"Contrary to popular political opinion, 'national unity' is not synonymous with basic human decency and peace among men. Quite the opposite. But as long as 'our' political leaders continue to conflate the two, a cruel irony will be at work here. The more America’s political leaders try to 'unite' the nation through political power at the federal level, nationalizing every issue in the process, the more divided the nation will become. The United States is too diverse to be treated as one big happy family ready to march in lockstep."
Joey Clark

"Unfortunately, the end of the Cold War did not spell the end of America’s national-security state nightmare. We still have the same totalitarian-like system — massive and permanent military-intelligence establishment, torture, assassination, surveillance, regime-change operations, and other characteristics of totalitarian regimes. The only difference is that now it’s all justified by “terrorism” and Russia rather than communism and the Soviet Union. It’s still being portrayed as essential to our 'freedom' and 'security,' just as it was in the Soviet Union and just as it is today in North Korea."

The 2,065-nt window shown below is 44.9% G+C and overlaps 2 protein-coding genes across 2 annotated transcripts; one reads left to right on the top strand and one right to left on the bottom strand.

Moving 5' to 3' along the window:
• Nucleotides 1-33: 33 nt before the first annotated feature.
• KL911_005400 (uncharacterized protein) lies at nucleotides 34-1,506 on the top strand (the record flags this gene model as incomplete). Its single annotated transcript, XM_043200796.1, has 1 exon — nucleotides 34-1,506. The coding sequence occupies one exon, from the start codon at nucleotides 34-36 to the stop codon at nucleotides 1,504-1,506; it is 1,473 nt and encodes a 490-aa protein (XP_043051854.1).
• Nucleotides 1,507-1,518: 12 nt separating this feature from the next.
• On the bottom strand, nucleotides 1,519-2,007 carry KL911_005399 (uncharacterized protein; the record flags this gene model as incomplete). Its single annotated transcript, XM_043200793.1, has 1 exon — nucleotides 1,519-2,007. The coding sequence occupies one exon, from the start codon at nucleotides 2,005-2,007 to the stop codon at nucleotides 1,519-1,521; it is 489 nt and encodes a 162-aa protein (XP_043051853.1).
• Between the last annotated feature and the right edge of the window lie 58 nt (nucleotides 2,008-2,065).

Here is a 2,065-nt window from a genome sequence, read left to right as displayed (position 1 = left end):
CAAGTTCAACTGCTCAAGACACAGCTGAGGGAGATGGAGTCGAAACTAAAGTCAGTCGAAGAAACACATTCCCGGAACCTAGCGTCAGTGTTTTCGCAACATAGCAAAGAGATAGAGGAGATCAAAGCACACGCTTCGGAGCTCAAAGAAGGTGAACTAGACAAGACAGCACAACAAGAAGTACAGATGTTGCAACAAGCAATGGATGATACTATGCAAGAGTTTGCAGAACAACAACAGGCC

Jacob Hornberger

"The true barriers of our liberty in this country are our State governments; and the wisest conservative power ever contrived by man, is that of which our Revolution and present government found us possessed."
Thomas Jefferson